I’m just back from a few days in Bristol and a reunion of people from my Graphic Design and Illustration degree course which ended thirty years ago. 30!
My initial thought about reunions is that they’ll be full of people competing with each other over how successful their lives have been since they last met. I guess this is the usual depiction of them in movies and TV. But I didn’t expect that and was really looking forward to this reunion. I wasn’t disappointed: it was a lovely couple of days filled with such nice, down-to-Earth people. I think at least half of the 50-60 people from our course could make it.
Some of them I’ve kept in touch with and seen with varying frequency over the decades – itself a real pleasure to me. Others I hadn’t heard from or about, never mind seen, since graduation day in 1993.
At college everyone, inevitably, tended to form loose groups based on where they lived, or which bits of the course they were doing, or their backgrounds, or anything. Not that these groups were impenetrable, but some ties were closer than others.
But you’d hardly know that from seeing them all again – everyone was so friendly and pleased to see everyone else. So many surprises, smiles, hugs, laughter, jokes. I find it hard to describe the feeling, the deep physical joy, of simply seeing all these people in one place again, and seeing connections reignited after so, so long. It brings tears to my eyes.
And as for that stereotype of reunions, competing to be the most successful? None of that. If anything I think everyone underplayed their careers and their lives, as if it wasn’t really important. It was interesting to see who was still doing something related to design or illustration – quite a high proportion – but no judgment if you’d ended up doing something else entirely.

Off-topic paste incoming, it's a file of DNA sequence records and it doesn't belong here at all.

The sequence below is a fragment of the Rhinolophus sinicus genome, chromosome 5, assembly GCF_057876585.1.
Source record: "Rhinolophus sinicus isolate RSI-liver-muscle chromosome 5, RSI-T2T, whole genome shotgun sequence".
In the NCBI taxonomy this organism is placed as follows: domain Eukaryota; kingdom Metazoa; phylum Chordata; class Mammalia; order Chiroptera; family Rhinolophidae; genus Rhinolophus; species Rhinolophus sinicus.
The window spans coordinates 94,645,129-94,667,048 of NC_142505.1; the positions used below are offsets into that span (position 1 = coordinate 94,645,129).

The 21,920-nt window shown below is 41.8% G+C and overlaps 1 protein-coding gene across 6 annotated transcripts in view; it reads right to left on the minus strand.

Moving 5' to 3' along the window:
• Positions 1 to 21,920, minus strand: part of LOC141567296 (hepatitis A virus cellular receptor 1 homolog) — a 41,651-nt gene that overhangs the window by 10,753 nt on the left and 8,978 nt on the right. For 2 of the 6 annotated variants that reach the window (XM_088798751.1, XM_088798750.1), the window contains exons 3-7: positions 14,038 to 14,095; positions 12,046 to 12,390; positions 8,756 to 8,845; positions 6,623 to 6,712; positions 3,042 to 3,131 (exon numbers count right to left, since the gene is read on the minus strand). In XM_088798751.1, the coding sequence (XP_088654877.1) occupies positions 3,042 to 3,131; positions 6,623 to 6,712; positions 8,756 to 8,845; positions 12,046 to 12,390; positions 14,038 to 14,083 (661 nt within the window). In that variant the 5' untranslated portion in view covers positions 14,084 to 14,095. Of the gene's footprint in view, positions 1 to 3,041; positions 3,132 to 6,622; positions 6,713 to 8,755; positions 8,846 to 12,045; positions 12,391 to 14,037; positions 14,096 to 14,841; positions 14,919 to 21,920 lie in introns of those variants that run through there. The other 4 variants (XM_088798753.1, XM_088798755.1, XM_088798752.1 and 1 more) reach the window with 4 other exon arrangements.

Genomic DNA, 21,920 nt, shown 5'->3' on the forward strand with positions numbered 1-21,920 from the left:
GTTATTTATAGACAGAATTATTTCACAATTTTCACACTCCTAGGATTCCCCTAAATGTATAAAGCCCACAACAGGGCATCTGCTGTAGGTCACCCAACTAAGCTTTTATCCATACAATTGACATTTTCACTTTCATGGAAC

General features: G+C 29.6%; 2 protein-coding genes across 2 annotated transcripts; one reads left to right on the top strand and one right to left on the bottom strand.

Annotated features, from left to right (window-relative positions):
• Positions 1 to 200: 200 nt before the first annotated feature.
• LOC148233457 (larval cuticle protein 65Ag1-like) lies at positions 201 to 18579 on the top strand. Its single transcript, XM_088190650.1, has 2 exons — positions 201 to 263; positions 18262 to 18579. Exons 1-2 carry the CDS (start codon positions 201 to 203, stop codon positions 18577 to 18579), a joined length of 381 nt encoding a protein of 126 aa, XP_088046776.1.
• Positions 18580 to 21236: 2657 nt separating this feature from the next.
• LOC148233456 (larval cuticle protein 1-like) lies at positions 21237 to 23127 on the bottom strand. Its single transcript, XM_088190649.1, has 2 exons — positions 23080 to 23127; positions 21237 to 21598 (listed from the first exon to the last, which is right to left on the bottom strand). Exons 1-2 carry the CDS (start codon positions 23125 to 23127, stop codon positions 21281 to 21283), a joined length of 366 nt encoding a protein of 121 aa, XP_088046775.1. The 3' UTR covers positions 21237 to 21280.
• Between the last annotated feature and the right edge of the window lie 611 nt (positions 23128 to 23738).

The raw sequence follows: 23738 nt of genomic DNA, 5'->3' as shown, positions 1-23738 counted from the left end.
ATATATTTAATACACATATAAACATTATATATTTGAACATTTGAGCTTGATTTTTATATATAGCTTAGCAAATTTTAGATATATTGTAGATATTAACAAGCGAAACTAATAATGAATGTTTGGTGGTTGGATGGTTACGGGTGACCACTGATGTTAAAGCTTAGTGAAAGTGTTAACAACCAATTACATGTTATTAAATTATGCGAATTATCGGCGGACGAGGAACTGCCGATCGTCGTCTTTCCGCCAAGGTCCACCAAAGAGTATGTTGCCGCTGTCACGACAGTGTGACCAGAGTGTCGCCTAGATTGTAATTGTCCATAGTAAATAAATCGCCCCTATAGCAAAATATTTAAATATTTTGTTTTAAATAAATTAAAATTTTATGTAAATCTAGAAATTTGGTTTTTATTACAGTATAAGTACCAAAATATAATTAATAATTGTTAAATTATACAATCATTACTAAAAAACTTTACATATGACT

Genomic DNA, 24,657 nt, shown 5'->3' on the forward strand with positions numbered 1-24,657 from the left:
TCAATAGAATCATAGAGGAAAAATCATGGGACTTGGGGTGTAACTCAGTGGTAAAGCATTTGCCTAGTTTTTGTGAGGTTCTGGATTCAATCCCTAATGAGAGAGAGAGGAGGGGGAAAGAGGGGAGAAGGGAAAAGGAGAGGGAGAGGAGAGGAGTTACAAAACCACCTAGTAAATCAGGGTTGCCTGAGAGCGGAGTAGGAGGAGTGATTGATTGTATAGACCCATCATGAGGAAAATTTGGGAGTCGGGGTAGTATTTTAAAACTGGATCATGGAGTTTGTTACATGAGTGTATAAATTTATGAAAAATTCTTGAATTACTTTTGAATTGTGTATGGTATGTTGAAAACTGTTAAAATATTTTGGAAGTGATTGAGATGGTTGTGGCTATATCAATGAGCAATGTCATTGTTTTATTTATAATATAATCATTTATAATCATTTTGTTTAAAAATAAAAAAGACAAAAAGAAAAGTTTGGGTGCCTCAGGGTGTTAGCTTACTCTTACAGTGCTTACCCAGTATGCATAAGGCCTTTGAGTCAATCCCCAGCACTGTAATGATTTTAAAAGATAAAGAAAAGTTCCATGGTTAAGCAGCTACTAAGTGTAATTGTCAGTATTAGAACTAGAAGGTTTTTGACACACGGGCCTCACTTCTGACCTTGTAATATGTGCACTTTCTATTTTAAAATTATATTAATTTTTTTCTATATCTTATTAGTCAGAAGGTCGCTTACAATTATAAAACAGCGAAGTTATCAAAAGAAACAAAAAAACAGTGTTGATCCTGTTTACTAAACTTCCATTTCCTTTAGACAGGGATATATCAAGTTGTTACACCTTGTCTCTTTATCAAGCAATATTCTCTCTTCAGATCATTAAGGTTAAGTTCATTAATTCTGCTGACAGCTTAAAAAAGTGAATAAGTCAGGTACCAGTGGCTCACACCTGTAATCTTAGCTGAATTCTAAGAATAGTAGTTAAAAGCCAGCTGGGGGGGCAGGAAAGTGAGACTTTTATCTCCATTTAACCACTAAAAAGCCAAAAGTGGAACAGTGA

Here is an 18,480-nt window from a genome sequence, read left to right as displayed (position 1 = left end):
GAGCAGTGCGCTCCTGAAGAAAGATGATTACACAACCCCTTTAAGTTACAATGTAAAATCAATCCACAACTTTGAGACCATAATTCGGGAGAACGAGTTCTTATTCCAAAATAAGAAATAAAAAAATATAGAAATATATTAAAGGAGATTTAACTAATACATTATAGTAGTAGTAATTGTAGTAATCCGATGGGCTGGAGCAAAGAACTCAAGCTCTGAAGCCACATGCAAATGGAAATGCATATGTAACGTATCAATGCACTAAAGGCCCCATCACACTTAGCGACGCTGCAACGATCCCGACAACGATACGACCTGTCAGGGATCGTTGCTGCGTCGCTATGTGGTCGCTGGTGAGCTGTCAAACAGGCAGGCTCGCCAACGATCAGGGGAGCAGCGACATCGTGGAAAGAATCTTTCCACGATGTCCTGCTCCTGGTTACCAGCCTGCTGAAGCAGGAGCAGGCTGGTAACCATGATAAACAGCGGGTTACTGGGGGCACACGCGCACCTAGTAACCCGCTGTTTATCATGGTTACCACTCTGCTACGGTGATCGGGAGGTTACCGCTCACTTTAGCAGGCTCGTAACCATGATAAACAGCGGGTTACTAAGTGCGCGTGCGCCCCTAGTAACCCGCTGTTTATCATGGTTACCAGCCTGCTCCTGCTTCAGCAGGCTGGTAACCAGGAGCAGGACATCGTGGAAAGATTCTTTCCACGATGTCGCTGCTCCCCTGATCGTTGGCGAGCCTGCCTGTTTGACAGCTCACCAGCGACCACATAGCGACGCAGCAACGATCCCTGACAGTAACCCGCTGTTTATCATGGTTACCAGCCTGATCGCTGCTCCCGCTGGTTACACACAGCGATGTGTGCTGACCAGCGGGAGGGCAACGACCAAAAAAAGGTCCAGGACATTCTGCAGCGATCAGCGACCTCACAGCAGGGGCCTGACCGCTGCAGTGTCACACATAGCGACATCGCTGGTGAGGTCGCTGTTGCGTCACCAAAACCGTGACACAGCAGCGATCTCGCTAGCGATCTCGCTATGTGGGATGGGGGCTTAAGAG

On Friday most of us met at Bower Ashton, the campus on the green edge of the city we’d attended, now half re-built. We overwhelmed Chris H., the one remaining tutor from when we were there, who did remember many names despite the hundreds of other students she’d taught between us and now.
Then to the Watershed for drinks and more people, then a pub full of 20- and 30-somethings where we tried not to feel our age. Over the weekend there were more drinks, food, degree shows, walks, and reminiscences. I was even – if you can imagine such a thing – out after midnight two nights in a row! Shocking.
I wonder if more people would have kept in closer touch if we’d graduated five or ten years later. In 1993, if you didn’t have a friend’s address or phone (landline) number (or, often, their parents’) then that was it – you’ve lost touch. No mobile phones, no email, no social media. So, while some people kept in touch, or reconnected some years after graduation, this was the first time, after a lot of tracking people down, that we assembled a WhatsApp group and managed this get together.
So, that was it. Massive thanks to Paul W. for kicking it all off and gently nudging things along. I bet it won’t be another thirty years before we get together again.
I did a bit more scything this week, cutting a 2.5 metre strip up one edge of the lawn. It took about 35 minutes to cut 19 metres. I think that’s, very roughly, three times faster than I was managing later last summer, so I think there must be a difference in how dense and weedy that meadow was than this, now.
I think the strimming we did of the remainder of the lawn last year was about three times quicker again than this week’s strip. But, despite being slower and more effort, the scything is much more pleasant – quiet, no petrol required, it leaves neat rows of long, cut grass, etc.
§ We watched The Gallows Pole (iPlayer) this week, Shane Meadows’ period series. It was good, and interesting, focused on poor workers, with mostly improvised modern dialogue, and with a dash of wyrd English folk stuff. But it finished, after three episodes, just when I thought it was getting going, especially as very little happened in the first episode.
§ That is all, plenty.